Jon Bauck­ham with the lat­est news from the world of fam­ily his­tory

Who Do You Think You Are? Magazine - - ON THE RECORD -

The scan­ning and tran­scrib­ing has been a com­plex, lengthy and ex­pen­sive task

Ge­neal­o­gists gain web ac­cess to 1939 Reg­is­ter

Records of mil­lions of peo­ple across Eng­land and Wales at the start of the Se­cond World War have been made avail­able for re­searchers to view on Find­my­past A de­tailed ‘census’ of res­i­dents across Eng­land and Wales on the eve of the Se­cond World War has been pub­lished on the web.

Af­ter con­firm­ing the re­lease date in an email sent out to sub­scribers, find­my­past.co.uk pub­lished the 1939 Na­tional Iden­tity Reg­is­ter on Mon­day 2 Novem­ber, en­abling users to ac­cess in­for­ma­tion about mil­lions of civil­ians on­line for the first time.

Com­piled on 29 Septem­ber 1939, the Reg­is­ter was used to help the UK Govern­ment plan for war against Ger­many, which had been de­clared ear­lier that month. As a re­sult, the fully search­able records pro­vide de­tailed in­for­ma­tion about in­di­vid­u­als and other mem­bers of their house­hold, in­clud­ing date of birth, mar­i­tal sta­tus and oc­cu­pa­tion.

Al­though mem­bers of the Armed Ser­vices were not in­cluded in the head­count, in­for­ma­tion about spe­cific wartime roles can be found on the orig­i­nal hand­writ­ten sched­ule, list­ing whether peo­ple served in or­gan­i­sa­tions such as the Aux­il­iary Fire Ser­vice. Af­ter search­ing through the col­lec­tion, Who Do You Think

You Are? Mag­a­zi­nee also dis­cov­ered that some had past mil­i­tary du­ties recorded, in­clud­ing the reg­i­ments they served in dur­ing the First World War.

How­ever, de­tails of peo­ple born af­ter 1915 or those not known to have died be­fore 1991 are redacted from the Find­my­past re­lease.

While ge­neal­o­gists were keen to share their dis­cov­er­ies on­line (many us­ing the Twit­ter hash­tag ‘# eve­ofwar’), a lot of Find­my­past cus­tomers were dis­ap­pointed to dis­cover that ac­cess to the 1939 Reg­is­ter was not in­cluded as part of a stan­dard Find­my­past sub­scrip­tion, with the pric­ing struc­ture only of­fi­cially con­firmed in the week be­fore the records were re­leased.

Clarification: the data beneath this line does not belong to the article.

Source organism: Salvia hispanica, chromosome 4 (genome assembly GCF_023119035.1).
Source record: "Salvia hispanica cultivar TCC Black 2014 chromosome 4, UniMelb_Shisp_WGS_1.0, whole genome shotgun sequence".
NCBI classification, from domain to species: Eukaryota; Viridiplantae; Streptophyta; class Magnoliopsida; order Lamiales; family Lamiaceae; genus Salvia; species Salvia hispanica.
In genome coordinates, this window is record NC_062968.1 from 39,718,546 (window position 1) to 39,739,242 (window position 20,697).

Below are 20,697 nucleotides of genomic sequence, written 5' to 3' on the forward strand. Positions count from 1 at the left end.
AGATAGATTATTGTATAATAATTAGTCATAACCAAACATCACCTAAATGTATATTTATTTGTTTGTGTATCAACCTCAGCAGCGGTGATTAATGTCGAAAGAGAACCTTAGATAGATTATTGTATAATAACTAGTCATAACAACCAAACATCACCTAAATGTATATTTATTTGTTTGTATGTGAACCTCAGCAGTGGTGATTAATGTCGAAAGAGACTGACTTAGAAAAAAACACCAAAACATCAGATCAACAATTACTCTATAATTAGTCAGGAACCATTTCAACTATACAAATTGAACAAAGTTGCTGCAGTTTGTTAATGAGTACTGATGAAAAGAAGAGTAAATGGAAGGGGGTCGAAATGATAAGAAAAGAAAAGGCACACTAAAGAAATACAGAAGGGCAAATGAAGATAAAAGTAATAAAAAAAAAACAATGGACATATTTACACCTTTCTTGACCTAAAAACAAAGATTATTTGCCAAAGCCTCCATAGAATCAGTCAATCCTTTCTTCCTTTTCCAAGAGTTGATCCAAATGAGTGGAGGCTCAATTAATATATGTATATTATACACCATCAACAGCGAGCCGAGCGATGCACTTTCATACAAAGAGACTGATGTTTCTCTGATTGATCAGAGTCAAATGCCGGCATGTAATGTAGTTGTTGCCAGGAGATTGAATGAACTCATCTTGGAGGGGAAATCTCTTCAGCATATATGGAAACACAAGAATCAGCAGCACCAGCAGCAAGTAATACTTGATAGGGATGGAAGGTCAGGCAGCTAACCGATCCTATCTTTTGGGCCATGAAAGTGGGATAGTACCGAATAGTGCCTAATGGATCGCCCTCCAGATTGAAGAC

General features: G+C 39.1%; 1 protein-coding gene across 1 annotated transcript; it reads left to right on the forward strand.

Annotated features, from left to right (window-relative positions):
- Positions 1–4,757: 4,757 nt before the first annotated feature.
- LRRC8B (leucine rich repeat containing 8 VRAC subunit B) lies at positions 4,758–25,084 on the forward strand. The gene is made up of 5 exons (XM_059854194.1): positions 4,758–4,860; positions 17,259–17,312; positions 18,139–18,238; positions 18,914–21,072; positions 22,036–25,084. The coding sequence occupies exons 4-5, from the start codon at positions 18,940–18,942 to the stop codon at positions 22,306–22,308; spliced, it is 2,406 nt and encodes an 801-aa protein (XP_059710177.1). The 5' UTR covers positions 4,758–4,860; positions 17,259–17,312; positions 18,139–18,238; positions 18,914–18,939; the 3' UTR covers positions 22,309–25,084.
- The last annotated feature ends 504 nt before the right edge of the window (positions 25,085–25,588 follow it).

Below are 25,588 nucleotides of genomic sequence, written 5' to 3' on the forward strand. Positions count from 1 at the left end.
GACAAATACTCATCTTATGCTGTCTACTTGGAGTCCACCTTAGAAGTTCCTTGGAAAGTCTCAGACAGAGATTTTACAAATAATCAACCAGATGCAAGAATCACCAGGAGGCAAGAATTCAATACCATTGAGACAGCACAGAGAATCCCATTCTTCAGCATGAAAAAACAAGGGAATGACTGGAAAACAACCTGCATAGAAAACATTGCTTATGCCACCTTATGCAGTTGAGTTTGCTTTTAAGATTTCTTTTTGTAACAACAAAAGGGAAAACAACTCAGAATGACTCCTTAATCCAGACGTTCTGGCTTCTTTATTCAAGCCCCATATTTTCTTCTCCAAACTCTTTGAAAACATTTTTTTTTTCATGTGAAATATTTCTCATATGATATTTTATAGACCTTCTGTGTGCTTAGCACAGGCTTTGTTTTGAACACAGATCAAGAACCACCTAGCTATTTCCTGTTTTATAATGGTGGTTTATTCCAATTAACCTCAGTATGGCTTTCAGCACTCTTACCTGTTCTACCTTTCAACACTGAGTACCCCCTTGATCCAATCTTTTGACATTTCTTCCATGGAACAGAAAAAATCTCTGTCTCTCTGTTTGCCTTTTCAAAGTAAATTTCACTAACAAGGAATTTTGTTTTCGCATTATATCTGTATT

In­stead it costs £ 6.95 to ‘un­lock’ each house­hold record (£ 24.95 for a bun­dle of five) and gain ac­cess to a tran­scrip­tion, record im­age and con­tex­tual re­sources in­clud­ing maps, pho­to­graphs, aphs news­pa­per cut­tings and lo­cal pop­u­la­tion sta­tis­tics.

“I al­ready pay enough for my Find­my­past sub­scrip­tion, so I’m not im­pressed to see there is an ad­di­tional, very high cost for this,” said Lau­ren Thomas Sul­li­van on the Who Do You Think You Are? Mag­a­zine Face­book page.

How­ever, other users such as Martin James high­lighted that the price was “a lot cheaper” than it orig­i­nally cost to ac­cess the 1939 Reg­is­ter.

Prior to the digi­ti­sa­tion, fam­ily his­to­ri­ans were re­quired to pay £ 42 for de­tails of each in­di­vid­ual by send­ing a form to the Health & So­cial Care In­for­ma­tion Cen­tre (for­merly the Na­tional Health Ser­vice In­for­ma­tion Cen­tre).

This ser­vice was launched in the wake of high­pro­file cam­paigns led by pro­fes­sional ge­neal­o­gists Guy Etchells and Steven Smyrl, who suc­cess­fully lob­bied to make the Reg­is­ter avail­able to mem­bers of the pub­lic.

In re­sponse to the com­plaints, a Find­my­past spokesper­son told Who Do You Think You Are?

Mag­a­zine the ad­di­tional charge was “nec­es­sary” due to the high cost of the digi­ti­sa­tion pro­ject.

“While we wanted to house the 1939 Reg­is­ter on the Find­my­past web­site to make it easy for sub­scribers to in­te­grate with their cur­rent records and tree, the scan­ning and tran­scrib­ing of the 41 mil­lion records has been a com­plex, lengthy and ex­pen­sive task.

“Find­my­past has also man­aged the redac­tion and un-redac­tion pro­cesses for closed records, us­ing stan­dards and rules de­fined by The Na­tional Ar­chives. To re­coup the costs, there needed to be an ex­tra charge for th­ese records.”

Ac­tor Alec Guin­ness ( listed as Alec G Cuffe) and his wife Merula are both listed on the Reg­is­ter. The doc­u­ment scan also makes it pos­si­ble to see de­tails of other house­holds on the same street

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